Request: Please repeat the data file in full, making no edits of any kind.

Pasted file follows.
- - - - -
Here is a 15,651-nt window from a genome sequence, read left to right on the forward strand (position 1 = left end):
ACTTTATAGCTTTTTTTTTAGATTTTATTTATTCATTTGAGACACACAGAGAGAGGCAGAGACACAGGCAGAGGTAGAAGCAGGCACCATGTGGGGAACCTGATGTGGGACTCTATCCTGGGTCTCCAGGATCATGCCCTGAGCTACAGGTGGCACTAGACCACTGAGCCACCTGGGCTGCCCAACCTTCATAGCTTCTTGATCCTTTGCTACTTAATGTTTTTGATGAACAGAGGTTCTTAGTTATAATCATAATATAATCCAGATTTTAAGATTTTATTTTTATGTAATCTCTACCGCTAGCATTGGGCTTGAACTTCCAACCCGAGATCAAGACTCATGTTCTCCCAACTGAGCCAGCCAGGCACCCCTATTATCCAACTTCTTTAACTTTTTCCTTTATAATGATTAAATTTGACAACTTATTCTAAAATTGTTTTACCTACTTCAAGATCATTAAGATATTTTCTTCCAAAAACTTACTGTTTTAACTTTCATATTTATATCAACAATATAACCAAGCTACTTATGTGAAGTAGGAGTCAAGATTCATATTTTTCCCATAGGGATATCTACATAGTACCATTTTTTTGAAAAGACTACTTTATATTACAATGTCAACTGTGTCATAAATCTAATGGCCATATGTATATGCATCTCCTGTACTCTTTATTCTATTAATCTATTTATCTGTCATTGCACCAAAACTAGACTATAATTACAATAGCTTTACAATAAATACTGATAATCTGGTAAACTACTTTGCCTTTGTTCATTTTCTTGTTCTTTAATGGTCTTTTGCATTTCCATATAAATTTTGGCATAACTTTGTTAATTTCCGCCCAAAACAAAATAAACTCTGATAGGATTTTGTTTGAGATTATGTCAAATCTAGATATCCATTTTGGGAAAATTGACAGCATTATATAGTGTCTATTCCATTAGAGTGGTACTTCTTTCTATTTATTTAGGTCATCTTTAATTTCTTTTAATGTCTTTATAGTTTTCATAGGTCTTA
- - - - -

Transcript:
Here is a 15,651-nt window from a genome sequence, read left to right on the forward strand (position 1 = left end):
ACTTTATAGCTTTTTTTTTAGATTTTATTTATTCATTTGAGACACACAGAGAGAGGCAGAGACACAGGCAGAGGTAGAAGCAGGCACCATGTGGGGAACCTGATGTGGGACTCTATCCTGGGTCTCCAGGATCATGCCCTGAGCTACAGGTGGCACTAGACCACTGAGCCACCTGGGCTGCCCAACCTTCATAGCTTCTTGATCCTTTGCTACTTAATGTTTTTGATGAACAGAGGTTCTTAGTTATAATCATAATATAATCCAGATTTTAAGATTTTATTTTTATGTAATCTCTACCGCTAGCATTGGGCTTGAACTTCCAACCCGAGATCAAGACTCATGTTCTCCCAACTGAGCCAGCCAGGCACCCCTATTATCCAACTTCTTTAACTTTTTCCTTTATAATGATTAAATTTGACAACTTATTCTAAAATTGTTTTACCTACTTCAAGATCATTAAGATATTTTCTTCCAAAAACTTACTGTTTTAACTTTCATATTTATATCAACAATATAACCAAGCTACTTATGTGAAGTAGGAGTCAAGATTCATATTTTTCCCATAGGGATATCTACATAGTACCATTTTTTTGAAAAGACTACTTTATATTACAATGTCAACTGTGTCATAAATCTAATGGCCATATGTATATGCATCTCCTGTACTCTTTATTCTATTAATCTATTTATCTGTCATTGCACCAAAACTAGACTATAATTACAATAGCTTTACAATAAATACTGATAATCTGGTAAACTACTTTGCCTTTGTTCATTTTCTTGTTCTTTAATGGTCTTTTGCATTTCCATATAAATTTTGGCATAACTTTGTTAATTTCCGCCCAAAACAAAATAAACTCTGATAGGATTTTGTTTGAGATTATGTCAAATCTAGATATCCATTTTGGGAAAATTGACAGCATTATATAGTGTCTATTCCATTAGAGTGGTACTTCTTTCTATTTATTTAGGTCATCTTTAATTTCTTTTAATGTCTTTATAGTTTTCATAGGTCTTA